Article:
Over the years in custody, I was asked again and again about my views on bin Laden, and I have to admit that at times I felt he was personally responsible for my woes. I was trapped in a cell, away from my family, largely because of this man I didn’t even know. That feeling of blame changed over time. Bin Laden did not incarcerate, torture, abuse and violate my body and dignity. He was in fact fighting the people who were doing this to me.
I learned more about the man from a few prisoners who did know him. The picture they painted was of a pious man determined to strike the West, someone who knew he would die at the hands of his enemies.
After my return from Guantanamo in 2005, I joined the human rights group Cageprisoners to campaign against extrajudicial captivity and killing. We are often called upon to defend the rights of people whose actions we do not necessarily agree with. If bin Laden had been captured, he probably would have been one of them.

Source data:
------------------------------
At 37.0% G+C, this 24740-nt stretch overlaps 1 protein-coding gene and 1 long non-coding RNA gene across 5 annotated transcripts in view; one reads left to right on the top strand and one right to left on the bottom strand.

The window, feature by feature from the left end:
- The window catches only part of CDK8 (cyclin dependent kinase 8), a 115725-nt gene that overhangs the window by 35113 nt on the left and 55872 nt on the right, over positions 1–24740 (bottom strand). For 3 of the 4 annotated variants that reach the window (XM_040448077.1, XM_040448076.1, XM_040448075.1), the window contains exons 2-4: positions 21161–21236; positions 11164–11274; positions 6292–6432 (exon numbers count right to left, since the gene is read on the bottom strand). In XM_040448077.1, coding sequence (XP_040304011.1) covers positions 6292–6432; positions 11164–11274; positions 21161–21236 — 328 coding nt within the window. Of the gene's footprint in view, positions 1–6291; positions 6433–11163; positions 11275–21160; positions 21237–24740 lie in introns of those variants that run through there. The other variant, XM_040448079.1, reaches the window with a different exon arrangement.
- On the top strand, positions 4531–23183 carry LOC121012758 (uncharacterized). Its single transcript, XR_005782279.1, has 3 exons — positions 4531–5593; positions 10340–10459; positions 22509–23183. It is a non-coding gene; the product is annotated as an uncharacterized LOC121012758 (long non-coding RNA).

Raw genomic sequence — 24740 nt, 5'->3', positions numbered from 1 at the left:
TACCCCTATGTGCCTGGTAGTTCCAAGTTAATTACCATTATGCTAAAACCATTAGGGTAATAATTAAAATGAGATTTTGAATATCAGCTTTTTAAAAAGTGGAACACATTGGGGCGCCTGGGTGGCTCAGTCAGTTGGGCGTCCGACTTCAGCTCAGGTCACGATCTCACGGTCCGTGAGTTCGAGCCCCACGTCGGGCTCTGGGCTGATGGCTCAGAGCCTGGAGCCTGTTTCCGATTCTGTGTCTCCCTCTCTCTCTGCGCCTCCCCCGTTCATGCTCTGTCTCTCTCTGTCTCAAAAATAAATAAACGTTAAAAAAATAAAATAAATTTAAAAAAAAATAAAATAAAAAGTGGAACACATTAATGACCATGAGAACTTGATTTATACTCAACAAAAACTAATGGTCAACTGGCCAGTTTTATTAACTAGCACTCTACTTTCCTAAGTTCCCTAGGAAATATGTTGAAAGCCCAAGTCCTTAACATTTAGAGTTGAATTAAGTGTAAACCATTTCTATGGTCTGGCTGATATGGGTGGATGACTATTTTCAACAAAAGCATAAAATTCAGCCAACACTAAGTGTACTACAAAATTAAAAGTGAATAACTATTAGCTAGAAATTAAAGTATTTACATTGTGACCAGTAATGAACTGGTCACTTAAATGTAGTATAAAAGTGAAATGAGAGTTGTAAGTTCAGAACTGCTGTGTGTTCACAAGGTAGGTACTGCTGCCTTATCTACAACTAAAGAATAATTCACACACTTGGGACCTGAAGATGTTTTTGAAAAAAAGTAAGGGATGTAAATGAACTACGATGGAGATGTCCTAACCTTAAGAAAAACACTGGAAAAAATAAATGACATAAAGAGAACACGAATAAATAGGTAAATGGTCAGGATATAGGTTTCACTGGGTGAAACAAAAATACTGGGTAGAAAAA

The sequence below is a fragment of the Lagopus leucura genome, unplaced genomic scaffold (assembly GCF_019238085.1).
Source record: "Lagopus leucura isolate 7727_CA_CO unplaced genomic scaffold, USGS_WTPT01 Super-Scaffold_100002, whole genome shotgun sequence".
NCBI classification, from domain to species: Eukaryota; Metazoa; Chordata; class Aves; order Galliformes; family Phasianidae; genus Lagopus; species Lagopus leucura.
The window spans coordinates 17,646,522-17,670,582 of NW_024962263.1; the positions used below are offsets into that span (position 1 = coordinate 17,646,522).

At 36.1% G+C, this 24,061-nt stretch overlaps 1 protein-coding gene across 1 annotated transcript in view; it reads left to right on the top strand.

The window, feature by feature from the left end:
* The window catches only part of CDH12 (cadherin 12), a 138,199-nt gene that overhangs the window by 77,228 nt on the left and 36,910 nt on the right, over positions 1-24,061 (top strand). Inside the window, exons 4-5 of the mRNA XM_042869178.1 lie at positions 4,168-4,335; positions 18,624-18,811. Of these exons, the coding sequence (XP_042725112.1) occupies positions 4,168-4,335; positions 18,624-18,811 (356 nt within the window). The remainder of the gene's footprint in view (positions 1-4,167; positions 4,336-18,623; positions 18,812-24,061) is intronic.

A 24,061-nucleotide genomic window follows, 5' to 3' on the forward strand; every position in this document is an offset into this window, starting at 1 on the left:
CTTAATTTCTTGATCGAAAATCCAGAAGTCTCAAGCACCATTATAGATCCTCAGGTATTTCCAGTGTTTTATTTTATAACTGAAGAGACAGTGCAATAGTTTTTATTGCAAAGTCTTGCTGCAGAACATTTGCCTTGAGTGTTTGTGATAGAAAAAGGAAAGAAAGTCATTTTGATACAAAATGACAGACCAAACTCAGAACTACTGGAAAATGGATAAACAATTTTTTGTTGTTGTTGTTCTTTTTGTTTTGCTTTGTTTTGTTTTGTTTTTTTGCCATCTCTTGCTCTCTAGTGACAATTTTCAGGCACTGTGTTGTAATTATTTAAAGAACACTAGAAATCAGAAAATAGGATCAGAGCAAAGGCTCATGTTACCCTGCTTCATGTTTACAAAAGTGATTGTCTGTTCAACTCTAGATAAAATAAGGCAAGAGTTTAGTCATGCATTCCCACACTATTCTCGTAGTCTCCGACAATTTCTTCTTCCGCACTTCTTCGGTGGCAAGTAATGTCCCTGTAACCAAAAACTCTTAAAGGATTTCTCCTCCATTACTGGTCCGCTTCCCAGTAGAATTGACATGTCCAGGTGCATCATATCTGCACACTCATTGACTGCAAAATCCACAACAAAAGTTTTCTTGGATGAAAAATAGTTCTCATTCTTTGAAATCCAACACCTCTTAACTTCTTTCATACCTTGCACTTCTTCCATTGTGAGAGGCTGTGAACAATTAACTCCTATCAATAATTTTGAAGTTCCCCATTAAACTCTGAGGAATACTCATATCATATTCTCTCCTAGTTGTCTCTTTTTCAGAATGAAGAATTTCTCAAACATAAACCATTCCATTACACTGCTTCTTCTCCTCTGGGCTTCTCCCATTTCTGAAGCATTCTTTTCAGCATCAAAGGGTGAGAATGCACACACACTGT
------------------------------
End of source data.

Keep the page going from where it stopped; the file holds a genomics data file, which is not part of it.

I believe the killing of bin Laden — and those with him in Abbottabad — were extrajudicial, like the U.S. drone attacks in Pakistan. At the end of World War II, Nazi leaders captured by the Allies were not executed summarily. They were tried at the Nuremberg war tribunals, and the world saw the full extent of their crimes. In contrast, extrajudicial captivity and killing have became hallmarks of American-style justice in the era of George W. Bush and Barack Obama.
According to U.S. authorities, the intelligence that led to bin Laden came from Guantanamo detainee Abu Faraj al-Libi — incredibly, more than six years ago. Supporters of the prison have said this is another reason to keep it open. I believe it offers further arguments to shut it down. How can information be described as credible if it took six years to act upon and was quite possibly obtained by coercion?
Today Guantanamo remains open, even though Obama promised to close it soon after taking office. Bin Laden was killed in Pakistan, but the war in Afghanistan continues. Drone attacks have become the more efficient way of fighting the war on terror, and I cannot see any change in the near future simply because bin Laden is dead.